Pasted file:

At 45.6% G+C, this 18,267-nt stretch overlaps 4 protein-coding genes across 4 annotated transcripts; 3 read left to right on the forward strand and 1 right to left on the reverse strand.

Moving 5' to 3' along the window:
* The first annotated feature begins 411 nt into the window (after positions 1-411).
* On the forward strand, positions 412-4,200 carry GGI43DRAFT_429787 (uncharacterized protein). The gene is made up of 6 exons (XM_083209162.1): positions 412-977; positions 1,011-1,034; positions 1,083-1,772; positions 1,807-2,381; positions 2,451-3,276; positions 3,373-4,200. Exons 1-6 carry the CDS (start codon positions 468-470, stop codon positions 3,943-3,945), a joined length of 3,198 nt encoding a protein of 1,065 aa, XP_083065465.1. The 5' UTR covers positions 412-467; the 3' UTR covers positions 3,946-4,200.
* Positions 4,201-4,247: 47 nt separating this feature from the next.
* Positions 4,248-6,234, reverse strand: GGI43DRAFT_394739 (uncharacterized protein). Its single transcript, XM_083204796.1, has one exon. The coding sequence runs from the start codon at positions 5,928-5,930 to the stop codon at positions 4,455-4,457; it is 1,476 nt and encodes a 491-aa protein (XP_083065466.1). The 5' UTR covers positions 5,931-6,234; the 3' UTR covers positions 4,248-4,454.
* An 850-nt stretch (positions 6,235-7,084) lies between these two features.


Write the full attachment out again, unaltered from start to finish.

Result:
At 45.6% G+C, this 18,267-nt stretch overlaps 4 protein-coding genes across 4 annotated transcripts; 3 read left to right on the forward strand and 1 right to left on the reverse strand.

Moving 5' to 3' along the window:
* The first annotated feature begins 411 nt into the window (after positions 1-411).
* On the forward strand, positions 412-4,200 carry GGI43DRAFT_429787 (uncharacterized protein). The gene is made up of 6 exons (XM_083209162.1): positions 412-977; positions 1,011-1,034; positions 1,083-1,772; positions 1,807-2,381; positions 2,451-3,276; positions 3,373-4,200. Exons 1-6 carry the CDS (start codon positions 468-470, stop codon positions 3,943-3,945), a joined length of 3,198 nt encoding a protein of 1,065 aa, XP_083065465.1. The 5' UTR covers positions 412-467; the 3' UTR covers positions 3,946-4,200.
* Positions 4,201-4,247: 47 nt separating this feature from the next.
* Positions 4,248-6,234, reverse strand: GGI43DRAFT_394739 (uncharacterized protein). Its single transcript, XM_083204796.1, has one exon. The coding sequence runs from the start codon at positions 5,928-5,930 to the stop codon at positions 4,455-4,457; it is 1,476 nt and encodes a 491-aa protein (XP_083065466.1). The 5' UTR covers positions 5,931-6,234; the 3' UTR covers positions 4,248-4,454.
* An 850-nt stretch (positions 6,235-7,084) lies between these two features.